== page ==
Coral reefs are the largest structures on Earth that are built and inhabited by invertebrates. Created by a few species of calcium carbonate–secreting organisms, a reef provides homes for thousands of other kinds of animals. The interactions between individuals in this highly diverse group of organisms regulate the ebb and flow of life in reef communities.
Marine invertebrates that live on land are relatively small animals, but some species in the sea grow to spectacular sizes. The giant clam weighs up to a half ton, exceeding the size and weight of any terrestrial cousin. This startling difference in size is due to the advantages that marine environments have over terrestrial ones, especially for invertebrates with shells. The seafloor is a very stable environment, with few changes in physical factors such as light, temperature, and acidity. This constancy facilitates stable conditions within the animals’ tissues. In addition, the water gives structural support to animals, reducing the consequences of weight and permitting animals to reach lengths that would be impossible to attain on land.
Reef invertebrates include animals that are classified as crustaceans, mollusks, and echinoderms. The crustaceans are typified by lobsters and shrimps, animals whose bodies have specialized segments. Shrimps show a tremendous diversity in lifestyle and have adapted for life in every niche of the reef. Their primary defense weapons are their claws, which are often modified for specific tasks.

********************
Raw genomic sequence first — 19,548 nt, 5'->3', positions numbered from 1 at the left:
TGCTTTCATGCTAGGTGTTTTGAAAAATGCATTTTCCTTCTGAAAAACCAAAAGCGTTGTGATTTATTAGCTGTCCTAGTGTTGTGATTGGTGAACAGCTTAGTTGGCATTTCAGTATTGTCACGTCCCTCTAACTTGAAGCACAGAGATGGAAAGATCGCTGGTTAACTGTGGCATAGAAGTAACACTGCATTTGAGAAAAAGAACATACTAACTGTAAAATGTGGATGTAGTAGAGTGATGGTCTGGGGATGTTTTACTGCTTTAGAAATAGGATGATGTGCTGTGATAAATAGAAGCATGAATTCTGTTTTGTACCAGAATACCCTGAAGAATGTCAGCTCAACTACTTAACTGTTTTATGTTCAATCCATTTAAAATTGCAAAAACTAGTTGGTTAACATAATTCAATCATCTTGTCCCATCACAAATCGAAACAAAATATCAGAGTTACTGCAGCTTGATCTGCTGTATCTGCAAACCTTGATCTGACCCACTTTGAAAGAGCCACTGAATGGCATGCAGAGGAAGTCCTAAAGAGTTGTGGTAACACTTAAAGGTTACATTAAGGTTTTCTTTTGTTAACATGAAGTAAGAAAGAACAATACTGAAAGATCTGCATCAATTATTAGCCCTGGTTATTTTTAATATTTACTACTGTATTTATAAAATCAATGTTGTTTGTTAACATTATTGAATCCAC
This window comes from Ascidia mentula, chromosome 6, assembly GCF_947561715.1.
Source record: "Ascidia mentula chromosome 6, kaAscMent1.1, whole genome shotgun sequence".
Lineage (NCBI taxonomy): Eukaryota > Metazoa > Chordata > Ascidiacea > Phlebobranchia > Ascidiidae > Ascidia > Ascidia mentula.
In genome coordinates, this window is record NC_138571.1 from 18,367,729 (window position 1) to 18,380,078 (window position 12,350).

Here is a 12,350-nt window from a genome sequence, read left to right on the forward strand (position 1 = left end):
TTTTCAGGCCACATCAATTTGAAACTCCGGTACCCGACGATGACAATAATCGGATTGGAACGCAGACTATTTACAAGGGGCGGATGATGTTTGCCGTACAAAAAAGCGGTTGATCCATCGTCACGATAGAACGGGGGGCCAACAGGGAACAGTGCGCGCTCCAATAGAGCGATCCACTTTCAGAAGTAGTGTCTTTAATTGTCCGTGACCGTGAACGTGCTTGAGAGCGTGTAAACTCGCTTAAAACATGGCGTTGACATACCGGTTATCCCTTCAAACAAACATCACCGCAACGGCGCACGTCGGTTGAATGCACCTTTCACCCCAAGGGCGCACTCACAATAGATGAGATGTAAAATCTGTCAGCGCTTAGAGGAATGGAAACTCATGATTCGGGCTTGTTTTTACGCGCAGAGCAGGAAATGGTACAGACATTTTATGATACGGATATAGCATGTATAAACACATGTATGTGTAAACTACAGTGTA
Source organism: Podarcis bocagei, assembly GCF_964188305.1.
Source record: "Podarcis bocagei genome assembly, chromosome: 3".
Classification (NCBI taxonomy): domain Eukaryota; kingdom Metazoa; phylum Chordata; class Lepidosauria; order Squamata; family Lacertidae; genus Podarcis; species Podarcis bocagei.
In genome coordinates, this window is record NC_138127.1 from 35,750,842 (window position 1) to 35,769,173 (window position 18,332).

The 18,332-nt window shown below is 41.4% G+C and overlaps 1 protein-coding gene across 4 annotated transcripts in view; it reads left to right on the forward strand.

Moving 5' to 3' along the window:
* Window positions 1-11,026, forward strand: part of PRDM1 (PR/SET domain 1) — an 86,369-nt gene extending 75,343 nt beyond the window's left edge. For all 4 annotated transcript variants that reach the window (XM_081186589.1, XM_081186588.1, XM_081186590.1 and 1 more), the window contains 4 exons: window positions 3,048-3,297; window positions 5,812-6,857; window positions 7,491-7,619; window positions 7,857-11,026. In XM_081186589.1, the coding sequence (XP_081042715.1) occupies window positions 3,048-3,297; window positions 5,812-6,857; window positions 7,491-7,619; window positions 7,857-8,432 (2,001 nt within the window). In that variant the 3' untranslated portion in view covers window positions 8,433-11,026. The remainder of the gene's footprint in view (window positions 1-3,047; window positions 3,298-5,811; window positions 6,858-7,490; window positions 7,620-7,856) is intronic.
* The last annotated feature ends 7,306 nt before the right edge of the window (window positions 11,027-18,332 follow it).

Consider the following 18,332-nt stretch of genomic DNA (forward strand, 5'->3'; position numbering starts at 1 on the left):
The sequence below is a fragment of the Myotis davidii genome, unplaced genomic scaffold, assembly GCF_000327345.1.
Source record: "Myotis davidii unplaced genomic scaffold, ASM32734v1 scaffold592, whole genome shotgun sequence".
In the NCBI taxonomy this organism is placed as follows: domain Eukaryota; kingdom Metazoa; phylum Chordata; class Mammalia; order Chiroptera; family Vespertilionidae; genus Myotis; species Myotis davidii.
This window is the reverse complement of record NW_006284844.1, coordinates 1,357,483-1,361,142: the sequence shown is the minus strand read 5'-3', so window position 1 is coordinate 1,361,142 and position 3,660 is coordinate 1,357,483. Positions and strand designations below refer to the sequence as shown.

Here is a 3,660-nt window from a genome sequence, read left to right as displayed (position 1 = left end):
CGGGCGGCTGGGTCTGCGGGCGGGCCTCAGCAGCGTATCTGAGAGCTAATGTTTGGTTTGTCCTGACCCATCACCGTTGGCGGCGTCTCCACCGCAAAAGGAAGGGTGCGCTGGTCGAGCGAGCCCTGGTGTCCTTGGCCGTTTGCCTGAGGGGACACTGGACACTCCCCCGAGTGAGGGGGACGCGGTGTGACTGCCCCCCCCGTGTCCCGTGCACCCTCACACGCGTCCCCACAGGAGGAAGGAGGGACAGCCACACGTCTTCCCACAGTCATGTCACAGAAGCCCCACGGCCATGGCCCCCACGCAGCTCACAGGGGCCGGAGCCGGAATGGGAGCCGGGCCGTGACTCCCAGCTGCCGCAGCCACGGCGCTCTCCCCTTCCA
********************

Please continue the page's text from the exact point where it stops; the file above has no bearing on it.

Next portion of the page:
Mollusks include gastropods, bivalves, and cephalopods. Gastropods such as snails and nudibranchs glide on one large, muscular foot. Snails live in twisted shells that house and protect their soft internal organs. Nudibranchs are without shells, and they depend entirely on their toxins and bright warning colors to keep predators at bay. Bivalves, mollusks with two shells, such as clams and oysters, live quiet lives, sitting on the reef or hiding in the sediment. They are filter feeders that protect themselves from predators by snapping shut their thick shells.
The shell-less members of the mollusk group are the cephalopods, and on the reef they include the cuttlefish, squid, and octopus. Cephalopods are the intellectuals of the reef, capable of lightening-fast integration of sensory input. Octopuses are also masters of disguise that use their chromatophores to imitate deadly predators or to blend into the environment.
Although mollusks may be a little hard to spot on the reef, echinoderms are usually easy to find. Echinoderms have stiff, spiny skin that protects them from hungry predators. They travel across the reef floor, unhurried since most other animals cannot eat them. Echinoderms are capable of “walking” slowly on multiple rows of tiny tube feet. Most prey on smaller invertebrates.
Crustaceans, mollusks, and echinoderms populate every part of the reef. Many are completely dependent on the reef’s hiding places for their survival. A few are so well protected by their bodies’ defense systems that they can exploit more open areas, like the reef floor, which is often covered in hardshelled bivalves and spiny-skinned starfish. Because of their wide range of adaptations, reef invertebrate populations are large and rich.